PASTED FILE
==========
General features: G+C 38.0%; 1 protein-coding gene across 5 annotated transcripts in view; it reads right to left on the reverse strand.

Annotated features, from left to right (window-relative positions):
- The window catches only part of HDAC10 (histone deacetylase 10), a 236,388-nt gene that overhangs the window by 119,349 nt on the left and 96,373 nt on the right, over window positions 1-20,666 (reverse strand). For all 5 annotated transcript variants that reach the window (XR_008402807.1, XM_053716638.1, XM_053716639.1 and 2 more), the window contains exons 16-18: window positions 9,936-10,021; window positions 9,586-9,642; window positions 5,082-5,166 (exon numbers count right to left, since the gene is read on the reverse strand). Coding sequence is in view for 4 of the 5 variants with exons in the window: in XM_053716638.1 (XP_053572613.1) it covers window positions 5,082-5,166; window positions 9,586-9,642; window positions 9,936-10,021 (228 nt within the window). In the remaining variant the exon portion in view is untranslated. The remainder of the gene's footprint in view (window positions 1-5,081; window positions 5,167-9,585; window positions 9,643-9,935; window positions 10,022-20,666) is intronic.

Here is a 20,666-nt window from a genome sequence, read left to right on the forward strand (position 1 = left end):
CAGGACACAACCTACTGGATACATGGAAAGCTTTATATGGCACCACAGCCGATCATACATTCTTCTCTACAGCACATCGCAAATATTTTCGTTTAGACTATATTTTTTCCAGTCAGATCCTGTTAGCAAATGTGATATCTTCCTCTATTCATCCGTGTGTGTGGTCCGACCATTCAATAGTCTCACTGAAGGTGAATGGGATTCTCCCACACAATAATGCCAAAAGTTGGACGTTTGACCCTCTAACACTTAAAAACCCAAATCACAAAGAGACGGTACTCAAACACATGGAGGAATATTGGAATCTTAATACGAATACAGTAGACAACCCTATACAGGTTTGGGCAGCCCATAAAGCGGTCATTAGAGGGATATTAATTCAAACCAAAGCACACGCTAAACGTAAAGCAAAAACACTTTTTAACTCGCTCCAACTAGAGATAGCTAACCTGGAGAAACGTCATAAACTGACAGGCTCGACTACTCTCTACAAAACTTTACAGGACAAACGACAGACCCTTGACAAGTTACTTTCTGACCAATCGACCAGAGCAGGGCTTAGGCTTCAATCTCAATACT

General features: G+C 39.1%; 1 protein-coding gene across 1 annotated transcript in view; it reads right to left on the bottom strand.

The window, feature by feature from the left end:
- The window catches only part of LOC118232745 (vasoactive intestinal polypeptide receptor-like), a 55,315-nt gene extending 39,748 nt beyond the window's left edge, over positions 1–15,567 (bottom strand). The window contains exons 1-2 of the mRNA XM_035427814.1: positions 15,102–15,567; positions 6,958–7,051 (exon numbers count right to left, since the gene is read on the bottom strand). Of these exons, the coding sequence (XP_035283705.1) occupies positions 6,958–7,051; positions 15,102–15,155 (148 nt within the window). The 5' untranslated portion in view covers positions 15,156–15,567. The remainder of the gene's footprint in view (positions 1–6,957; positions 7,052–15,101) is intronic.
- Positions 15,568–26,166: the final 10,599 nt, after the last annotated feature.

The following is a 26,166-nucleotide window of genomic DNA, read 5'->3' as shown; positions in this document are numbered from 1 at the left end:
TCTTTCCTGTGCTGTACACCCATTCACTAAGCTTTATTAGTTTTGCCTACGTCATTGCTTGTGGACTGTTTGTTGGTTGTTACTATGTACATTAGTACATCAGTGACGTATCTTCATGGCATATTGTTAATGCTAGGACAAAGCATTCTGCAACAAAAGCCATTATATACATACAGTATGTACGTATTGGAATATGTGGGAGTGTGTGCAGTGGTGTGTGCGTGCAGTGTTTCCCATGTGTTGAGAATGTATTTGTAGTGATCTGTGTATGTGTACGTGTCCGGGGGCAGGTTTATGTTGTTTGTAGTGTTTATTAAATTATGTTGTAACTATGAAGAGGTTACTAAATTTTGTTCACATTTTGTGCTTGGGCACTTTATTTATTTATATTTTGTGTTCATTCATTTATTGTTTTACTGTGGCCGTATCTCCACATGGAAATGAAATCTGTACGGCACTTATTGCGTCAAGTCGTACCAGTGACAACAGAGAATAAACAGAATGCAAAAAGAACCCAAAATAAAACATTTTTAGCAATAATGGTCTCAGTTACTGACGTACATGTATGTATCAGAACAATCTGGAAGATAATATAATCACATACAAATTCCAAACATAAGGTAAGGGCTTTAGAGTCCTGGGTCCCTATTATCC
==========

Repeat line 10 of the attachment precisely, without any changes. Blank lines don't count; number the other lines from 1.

The following is a 26,166-nucleotide window of genomic DNA, read 5'->3' as shown; positions in this document are numbered from 1 at the left end: